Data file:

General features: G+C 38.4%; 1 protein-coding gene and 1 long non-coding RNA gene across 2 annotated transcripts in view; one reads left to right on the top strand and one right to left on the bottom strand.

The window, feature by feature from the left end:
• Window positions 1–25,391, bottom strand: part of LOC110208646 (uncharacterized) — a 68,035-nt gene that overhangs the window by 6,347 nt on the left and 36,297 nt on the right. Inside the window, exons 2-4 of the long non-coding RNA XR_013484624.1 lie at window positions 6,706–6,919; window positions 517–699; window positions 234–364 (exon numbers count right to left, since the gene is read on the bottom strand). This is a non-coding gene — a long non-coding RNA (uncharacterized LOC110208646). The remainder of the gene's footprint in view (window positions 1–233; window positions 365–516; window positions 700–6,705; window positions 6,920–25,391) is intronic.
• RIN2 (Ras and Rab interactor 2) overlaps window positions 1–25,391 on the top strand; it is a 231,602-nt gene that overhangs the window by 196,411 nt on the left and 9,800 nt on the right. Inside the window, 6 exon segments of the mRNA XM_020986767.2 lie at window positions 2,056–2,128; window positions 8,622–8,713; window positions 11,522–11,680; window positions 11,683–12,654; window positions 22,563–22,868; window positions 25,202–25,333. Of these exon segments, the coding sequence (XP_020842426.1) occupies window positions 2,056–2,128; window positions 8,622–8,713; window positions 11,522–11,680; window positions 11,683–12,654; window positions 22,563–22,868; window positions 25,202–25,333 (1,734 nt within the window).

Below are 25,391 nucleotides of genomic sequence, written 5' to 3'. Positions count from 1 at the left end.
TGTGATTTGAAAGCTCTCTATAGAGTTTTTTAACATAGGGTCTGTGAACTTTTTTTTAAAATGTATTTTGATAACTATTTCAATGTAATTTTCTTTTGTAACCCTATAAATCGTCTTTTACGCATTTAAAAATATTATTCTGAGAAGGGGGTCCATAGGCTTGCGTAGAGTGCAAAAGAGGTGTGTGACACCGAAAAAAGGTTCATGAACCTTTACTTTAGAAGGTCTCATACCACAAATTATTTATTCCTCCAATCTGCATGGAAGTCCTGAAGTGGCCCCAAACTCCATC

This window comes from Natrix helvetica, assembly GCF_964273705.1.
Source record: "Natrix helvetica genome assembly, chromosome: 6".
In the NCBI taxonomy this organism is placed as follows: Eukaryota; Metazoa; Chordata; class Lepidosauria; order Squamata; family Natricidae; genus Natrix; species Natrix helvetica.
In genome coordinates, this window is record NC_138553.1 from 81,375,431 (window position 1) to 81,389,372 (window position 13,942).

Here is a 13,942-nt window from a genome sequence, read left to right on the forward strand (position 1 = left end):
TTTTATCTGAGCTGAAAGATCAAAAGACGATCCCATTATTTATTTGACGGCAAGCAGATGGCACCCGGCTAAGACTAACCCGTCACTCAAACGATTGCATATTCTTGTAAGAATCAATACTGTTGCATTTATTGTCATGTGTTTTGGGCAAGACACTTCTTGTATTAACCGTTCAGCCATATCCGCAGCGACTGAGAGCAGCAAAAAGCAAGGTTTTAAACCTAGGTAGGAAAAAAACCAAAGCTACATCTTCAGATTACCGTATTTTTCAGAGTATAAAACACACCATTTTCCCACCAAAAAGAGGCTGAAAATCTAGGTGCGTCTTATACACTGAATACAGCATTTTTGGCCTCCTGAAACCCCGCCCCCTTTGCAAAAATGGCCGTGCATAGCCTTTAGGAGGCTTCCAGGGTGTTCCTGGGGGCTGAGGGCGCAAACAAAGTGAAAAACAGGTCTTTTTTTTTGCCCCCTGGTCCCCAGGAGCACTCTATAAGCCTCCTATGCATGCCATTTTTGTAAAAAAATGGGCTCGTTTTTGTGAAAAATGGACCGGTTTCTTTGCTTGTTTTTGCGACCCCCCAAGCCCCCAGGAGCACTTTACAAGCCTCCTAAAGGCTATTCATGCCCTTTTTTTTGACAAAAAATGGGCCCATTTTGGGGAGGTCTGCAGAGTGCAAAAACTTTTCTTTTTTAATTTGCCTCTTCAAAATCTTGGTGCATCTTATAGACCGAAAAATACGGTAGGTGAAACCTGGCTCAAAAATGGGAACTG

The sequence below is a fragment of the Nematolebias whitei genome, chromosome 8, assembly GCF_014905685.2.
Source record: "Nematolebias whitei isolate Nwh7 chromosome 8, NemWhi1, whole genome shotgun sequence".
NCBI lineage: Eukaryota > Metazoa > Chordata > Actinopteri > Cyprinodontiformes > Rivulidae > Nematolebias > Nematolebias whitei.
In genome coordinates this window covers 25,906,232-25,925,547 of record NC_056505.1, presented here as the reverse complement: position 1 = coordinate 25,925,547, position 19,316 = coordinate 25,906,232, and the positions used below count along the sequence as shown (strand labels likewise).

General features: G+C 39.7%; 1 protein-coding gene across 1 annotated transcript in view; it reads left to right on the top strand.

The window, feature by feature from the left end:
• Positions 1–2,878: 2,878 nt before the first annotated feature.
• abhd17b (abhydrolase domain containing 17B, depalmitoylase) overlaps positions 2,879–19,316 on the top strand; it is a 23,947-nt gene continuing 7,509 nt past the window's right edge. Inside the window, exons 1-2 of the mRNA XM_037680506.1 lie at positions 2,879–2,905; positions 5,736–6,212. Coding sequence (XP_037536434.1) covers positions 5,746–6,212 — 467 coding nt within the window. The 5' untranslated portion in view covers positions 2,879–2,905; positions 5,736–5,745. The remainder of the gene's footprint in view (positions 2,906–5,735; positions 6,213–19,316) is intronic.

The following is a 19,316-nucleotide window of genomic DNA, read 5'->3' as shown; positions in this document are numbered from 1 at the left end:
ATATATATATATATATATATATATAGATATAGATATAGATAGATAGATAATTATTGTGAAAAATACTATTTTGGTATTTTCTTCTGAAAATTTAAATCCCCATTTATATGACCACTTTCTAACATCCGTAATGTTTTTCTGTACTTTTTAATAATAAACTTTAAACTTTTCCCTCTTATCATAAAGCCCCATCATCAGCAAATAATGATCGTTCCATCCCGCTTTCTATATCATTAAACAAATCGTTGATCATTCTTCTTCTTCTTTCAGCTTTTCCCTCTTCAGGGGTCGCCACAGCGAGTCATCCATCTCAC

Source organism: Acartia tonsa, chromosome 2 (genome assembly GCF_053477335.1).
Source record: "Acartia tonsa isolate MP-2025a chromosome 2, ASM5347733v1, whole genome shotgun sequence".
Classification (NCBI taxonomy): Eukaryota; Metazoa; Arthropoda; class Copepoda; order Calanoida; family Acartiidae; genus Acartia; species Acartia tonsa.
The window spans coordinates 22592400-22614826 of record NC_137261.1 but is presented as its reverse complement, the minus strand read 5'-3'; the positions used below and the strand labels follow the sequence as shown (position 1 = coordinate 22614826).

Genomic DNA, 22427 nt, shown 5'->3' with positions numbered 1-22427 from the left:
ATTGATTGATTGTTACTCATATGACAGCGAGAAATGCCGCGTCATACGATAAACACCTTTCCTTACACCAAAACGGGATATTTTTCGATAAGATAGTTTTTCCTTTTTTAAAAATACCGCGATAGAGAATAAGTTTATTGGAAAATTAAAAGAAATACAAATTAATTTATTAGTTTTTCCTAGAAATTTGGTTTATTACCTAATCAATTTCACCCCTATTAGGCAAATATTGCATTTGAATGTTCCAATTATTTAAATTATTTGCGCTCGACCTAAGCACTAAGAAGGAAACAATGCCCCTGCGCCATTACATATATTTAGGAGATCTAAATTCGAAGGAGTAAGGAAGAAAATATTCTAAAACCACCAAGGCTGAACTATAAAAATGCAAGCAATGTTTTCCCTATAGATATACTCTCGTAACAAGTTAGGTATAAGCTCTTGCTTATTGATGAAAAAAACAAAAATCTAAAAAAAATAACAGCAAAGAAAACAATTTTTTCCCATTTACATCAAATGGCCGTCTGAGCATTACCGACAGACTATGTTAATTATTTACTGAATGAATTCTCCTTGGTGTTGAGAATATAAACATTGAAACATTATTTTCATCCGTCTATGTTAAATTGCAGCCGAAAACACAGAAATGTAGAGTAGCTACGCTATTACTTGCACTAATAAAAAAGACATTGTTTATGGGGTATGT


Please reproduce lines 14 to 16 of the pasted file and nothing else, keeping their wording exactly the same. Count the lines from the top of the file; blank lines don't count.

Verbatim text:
Source record: "Nematolebias whitei isolate Nwh7 chromosome 8, NemWhi1, whole genome shotgun sequence".
NCBI lineage: Eukaryota > Metazoa > Chordata > Actinopteri > Cyprinodontiformes > Rivulidae > Nematolebias > Nematolebias whitei.
In genome coordinates this window covers 25,906,232-25,925,547 of record NC_056505.1, presented here as the reverse complement: position 1 = coordinate 25,925,547, position 19,316 = coordinate 25,906,232, and the positions used below count along the sequence as shown (strand labels likewise).